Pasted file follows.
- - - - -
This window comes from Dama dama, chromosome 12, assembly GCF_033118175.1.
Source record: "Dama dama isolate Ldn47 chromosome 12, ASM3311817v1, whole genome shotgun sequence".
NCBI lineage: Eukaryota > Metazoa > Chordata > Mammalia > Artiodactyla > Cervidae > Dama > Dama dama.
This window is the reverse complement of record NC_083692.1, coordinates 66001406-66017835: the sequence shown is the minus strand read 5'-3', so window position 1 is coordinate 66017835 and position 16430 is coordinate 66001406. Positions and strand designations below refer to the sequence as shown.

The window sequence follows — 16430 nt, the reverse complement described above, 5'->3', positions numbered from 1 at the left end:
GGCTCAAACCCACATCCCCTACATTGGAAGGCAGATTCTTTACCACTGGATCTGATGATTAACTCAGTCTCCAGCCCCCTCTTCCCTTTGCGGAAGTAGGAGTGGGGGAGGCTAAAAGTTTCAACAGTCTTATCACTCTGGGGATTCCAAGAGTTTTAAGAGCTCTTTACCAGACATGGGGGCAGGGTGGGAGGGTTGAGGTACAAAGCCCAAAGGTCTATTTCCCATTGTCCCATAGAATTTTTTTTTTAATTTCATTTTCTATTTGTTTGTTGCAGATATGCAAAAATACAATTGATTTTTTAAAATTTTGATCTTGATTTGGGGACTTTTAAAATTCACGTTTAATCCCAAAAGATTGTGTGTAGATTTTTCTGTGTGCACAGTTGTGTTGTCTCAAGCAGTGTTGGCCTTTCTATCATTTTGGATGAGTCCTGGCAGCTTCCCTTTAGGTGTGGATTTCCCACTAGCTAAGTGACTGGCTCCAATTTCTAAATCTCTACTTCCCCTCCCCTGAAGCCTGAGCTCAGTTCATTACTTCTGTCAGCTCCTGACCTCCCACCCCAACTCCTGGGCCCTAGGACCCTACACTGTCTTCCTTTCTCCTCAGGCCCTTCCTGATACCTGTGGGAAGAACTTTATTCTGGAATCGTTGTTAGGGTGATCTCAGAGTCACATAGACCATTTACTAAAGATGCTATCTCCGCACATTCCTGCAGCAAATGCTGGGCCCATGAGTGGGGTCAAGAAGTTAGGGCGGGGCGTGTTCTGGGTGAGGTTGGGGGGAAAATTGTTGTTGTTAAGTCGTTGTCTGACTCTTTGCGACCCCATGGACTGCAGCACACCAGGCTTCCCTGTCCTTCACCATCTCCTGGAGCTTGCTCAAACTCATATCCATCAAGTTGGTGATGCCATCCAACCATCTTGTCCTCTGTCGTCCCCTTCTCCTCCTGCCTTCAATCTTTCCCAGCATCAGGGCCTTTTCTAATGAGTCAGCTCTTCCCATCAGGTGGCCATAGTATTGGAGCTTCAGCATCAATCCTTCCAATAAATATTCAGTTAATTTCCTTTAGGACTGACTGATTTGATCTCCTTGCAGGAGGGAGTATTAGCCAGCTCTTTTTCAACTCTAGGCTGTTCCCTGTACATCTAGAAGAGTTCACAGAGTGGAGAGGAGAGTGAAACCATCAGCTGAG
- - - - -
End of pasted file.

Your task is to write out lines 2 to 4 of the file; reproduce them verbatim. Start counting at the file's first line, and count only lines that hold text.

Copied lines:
Source record: "Dama dama isolate Ldn47 chromosome 12, ASM3311817v1, whole genome shotgun sequence".
NCBI lineage: Eukaryota > Metazoa > Chordata > Mammalia > Artiodactyla > Cervidae > Dama > Dama dama.
This window is the reverse complement of record NC_083692.1, coordinates 66001406-66017835: the sequence shown is the minus strand read 5'-3', so window position 1 is coordinate 66017835 and position 16430 is coordinate 66001406. Positions and strand designations below refer to the sequence as shown.